Base addition salts include those derived from inorganic bases, such as ammonium or alkali or alkaline earth metal hydroxides, carbonates, bicarbonates, and the like, as well as salts derived from nontoxic basic organic amines, such as aliphatic and aromatic amines, aliphatic diamines, hydroxy alkylamines, and the like. Such bases useful in preparing the salts of this invention thus include sodium hydroxide, potassium hydroxide, ammonium hydroxide, potassium carbonate, sodium carbonate, sodium bicarbonate, potassium bicarbonate, calcium hydroxide, calcium carbonate, methylamine, diethylamine, ethylenediamine, cyclohexylamine, ethanolamine, and the like. The potassium and sodium salt forms are particularly preferred.

The compounds of the present invention, or their precursors, are prepared using procedures known to those of ordinary skill in the art. These compounds of the present invention or their precursors are preferably synthesized according to the following Scheme 1. ##STR4##

Where X, n, and R are as defined above for Formula I and R-EAA is an electrophilic alkylating agent, where EAA is a leaving group, and Ra and Rb are independently selected from hydrogen and C1 -C4 alkyl, or may be taken together with the nitrogen atom to afford a 5-7 membered heterocyclic group which may also include an oxygen atom, provided that both Ra and Rb cannot simultaneously be hydrogen.

The hexahydrobenzo[f]quinolinones are prepared from an unsubstituted or appropriately ring-substituted phenacetyl chloride. The phenacetyl chloride is commercially available or is prepared by procedures well-known to those skilled in the art. Typically, suitably substituted phenylacetic acid is reacted with thionyl chloride, phosphorous trichloride, oxalyl chloride, or phosphorous pentachloride, preferably thionyl chloride, under conditions known to those skilled in the art, to afford the corresponding phenacetyl chloride.

By a Friedel-Crafts acylation reaction of the phenacetyl chloride with ethylene in the presence of a Lewis acid catalyst and in an inert or substantially inert solvent or mixture of solvents, acylation and subsequent ring closure are effected to afford a 2-tetralone. Suitable Lewis acid catalysts include AlBr3, AlCl3, GaCl3, FeCl3, SbCl5, ZrCl4, SnCl4, BCl3, BF3, SbCl3, and the like, preferably AlCl3. Solvents useful in this reaction include carbon disulfide, methylene chloride, nitromethane, 1,2-dichloroethane, nitrobenzene, and the like, preferably methylene chloride. Activation of phenacetyl chloride with the Lewis acid is carried out at temperatures of from about -78 C. to about 25 C. Addition of ethylene is exothermic in nature and temperatures from about -78 C. to about 30 C. are maintained by standard cooling procedures.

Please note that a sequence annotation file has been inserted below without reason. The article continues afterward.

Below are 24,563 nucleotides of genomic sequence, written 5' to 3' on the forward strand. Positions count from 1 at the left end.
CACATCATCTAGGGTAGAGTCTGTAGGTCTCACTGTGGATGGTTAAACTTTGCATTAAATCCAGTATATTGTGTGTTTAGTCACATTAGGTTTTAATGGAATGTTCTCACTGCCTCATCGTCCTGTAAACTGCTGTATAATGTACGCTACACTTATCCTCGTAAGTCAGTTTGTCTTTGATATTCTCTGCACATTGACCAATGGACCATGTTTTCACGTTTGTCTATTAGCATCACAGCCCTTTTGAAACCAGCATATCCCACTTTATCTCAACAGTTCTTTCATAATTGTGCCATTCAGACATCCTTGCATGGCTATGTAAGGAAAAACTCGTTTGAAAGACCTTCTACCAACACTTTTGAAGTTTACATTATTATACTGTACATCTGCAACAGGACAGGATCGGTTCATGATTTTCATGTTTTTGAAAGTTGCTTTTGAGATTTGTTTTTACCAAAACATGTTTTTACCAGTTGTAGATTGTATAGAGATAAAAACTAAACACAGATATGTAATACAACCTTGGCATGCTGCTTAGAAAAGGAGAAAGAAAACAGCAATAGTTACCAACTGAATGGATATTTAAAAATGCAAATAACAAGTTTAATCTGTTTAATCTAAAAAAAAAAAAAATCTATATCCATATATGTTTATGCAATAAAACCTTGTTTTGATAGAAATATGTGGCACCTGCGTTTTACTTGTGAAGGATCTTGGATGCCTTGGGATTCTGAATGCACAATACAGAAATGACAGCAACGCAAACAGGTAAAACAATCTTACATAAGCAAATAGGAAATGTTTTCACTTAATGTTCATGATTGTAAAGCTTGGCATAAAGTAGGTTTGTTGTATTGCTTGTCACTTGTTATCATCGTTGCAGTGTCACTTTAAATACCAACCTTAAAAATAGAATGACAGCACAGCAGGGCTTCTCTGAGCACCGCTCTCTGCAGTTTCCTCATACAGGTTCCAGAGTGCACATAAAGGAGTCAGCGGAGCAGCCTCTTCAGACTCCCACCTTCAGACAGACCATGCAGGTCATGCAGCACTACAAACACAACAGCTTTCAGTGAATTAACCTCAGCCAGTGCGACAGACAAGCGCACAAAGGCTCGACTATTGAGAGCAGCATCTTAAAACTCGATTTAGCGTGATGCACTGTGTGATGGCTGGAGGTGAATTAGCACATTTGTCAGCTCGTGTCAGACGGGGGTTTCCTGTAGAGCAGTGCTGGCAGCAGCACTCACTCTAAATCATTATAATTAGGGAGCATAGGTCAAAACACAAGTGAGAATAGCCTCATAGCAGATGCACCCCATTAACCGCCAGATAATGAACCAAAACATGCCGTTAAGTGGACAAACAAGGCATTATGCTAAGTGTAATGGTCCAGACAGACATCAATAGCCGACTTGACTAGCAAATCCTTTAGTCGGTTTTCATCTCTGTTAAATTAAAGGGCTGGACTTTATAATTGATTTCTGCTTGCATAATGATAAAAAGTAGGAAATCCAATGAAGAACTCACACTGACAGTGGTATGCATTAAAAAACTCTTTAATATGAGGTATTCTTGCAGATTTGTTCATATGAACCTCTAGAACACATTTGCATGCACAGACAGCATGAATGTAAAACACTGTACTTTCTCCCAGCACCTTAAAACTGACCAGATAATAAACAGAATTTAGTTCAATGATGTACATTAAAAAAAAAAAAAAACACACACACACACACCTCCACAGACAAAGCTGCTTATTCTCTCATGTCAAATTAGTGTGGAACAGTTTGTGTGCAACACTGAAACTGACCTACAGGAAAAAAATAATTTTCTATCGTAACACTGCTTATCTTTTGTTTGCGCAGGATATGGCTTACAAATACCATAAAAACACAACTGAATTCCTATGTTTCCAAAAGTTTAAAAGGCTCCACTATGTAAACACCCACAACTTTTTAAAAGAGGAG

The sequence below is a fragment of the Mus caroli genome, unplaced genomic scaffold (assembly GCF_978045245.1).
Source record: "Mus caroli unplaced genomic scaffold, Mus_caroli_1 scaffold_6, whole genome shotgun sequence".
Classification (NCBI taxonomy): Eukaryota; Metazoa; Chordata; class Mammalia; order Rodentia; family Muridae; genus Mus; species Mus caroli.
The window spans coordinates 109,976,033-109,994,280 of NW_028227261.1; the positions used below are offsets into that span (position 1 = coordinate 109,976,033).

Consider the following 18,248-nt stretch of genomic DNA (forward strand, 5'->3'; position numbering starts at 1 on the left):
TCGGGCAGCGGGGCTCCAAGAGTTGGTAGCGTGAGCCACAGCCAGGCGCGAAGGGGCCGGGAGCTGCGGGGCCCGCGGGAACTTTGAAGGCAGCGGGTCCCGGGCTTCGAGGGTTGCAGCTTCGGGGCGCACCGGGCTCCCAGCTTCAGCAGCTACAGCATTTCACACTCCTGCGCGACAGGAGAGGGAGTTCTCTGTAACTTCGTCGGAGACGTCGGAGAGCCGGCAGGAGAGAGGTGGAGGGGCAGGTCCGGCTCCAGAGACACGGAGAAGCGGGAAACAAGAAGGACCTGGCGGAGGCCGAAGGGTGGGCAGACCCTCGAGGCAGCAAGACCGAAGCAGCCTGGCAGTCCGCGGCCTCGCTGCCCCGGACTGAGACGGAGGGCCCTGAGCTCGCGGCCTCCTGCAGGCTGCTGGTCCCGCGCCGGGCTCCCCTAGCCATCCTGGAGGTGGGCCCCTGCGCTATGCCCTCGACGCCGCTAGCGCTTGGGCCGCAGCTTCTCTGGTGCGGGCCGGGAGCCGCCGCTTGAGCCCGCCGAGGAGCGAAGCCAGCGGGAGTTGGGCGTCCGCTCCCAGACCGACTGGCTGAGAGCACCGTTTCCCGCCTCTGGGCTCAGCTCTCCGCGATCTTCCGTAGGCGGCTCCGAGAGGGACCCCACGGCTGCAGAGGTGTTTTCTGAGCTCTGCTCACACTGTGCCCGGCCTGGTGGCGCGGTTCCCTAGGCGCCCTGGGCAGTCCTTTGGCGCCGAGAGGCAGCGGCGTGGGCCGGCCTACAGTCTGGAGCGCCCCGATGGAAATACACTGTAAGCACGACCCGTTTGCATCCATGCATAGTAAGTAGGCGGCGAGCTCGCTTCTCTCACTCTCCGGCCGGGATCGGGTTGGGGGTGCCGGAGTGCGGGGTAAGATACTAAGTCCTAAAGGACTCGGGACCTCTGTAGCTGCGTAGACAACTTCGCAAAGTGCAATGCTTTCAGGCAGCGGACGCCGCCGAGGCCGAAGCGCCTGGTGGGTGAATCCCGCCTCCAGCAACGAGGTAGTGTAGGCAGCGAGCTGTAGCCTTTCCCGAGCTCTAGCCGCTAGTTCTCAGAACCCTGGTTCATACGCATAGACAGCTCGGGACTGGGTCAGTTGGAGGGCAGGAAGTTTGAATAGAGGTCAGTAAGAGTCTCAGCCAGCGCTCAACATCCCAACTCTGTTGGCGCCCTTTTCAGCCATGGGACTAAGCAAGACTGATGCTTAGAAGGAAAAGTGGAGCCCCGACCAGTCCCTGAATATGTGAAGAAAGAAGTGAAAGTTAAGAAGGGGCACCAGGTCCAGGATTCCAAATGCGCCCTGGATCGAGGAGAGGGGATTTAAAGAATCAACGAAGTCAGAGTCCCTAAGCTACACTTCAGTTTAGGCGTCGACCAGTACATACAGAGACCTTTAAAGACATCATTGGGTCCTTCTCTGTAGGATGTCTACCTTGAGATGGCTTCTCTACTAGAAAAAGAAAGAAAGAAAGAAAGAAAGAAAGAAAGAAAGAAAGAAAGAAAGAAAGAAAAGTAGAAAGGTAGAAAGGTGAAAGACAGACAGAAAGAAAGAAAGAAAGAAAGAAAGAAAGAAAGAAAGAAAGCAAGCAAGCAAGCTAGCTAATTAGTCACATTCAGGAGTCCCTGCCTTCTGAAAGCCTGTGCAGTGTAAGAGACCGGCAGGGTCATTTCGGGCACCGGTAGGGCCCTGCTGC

The 2-tetralone reaction product is then aminated with a primary or secondary amine, preferably pyrrolidine, in an inert or substantially inert solvent or mixture of solvents to afford the corresponding enamine. In the case of a primary amine, this may be accomplished by the imine tautomer. The reaction is driven by the removal of water which may be accomplished at elevated temperatures of from about 80-110 C. using a suitable solvent aeotrope or at about room temperature through the use of a suitable dehydrating agent such as molecular sieves or magnesium sulfate. Suitable solvents are aprotic organic solvents such as benzene, toluene, THF, CH2 Cl2 and ethyl acetate.

The enamine reaction product is then reacted with acrylamide in the presence of an acid and in the presence or absence of an inert or substantially inert solvent or mixture of solvents to afford a hexahydro-2-(1H)-benzo[f]quinolinone. Acids useful in this reaction include strong organic or mineral acids, preferably p-toluene sulfonic acid (pTSA). Although the reaction can be carried out in a solvent, preferably no solvent is used. The reaction is carried out at temperatures of from about 90 C. to about 130 C.

The hexahydro-2(1H)-benzo[f]-quinolinone may be N-alkylated. The N-alkylation is carried out by reacting the hexahydrobenzo[f]quinolinone with a compound R-EAA where R-EAA is as defined above in the presence of a base, in an inert or substantially inert solvent or mixture of solvents. For this reaction, EAA is preferably iodo. The base is generally a metal hydride, metal amide or metal alkoxide, preferably sodium hydride. Generally, this reaction is carried out at temperatures of from about -30 C. to about solvent reflux.

Those compounds of the present invention where Z, Z1, or both, are C1 -C4 alkyl are prepared substantially according to the procedures in Scheme 1 except that during the Friedel-Crafts ring closure reaction of phenacetyl chloride, an appropriate alkene, is used, rather than the ethylene shown in Scheme 1. Examples of suitable alkenes for use in this reaction include propylene, 1-butene, 2-butene, isobutylene, 3,3-dimethyl-1-butene, 2-pentene, 4-methyl-2-pentene, 3-methyl-1-butene, 2-methyl-2-butene, 2,3-di-methyl-2-butene and the like.

Those compounds of Formula I where R1 is C1 -C4 alkyl are prepared from the compounds afforded by Scheme 1 as shown in the following reaction Scheme 2: ##STR5## where X, n, R, and R1 -EAA are as defined above for Formula I and for Scheme 1.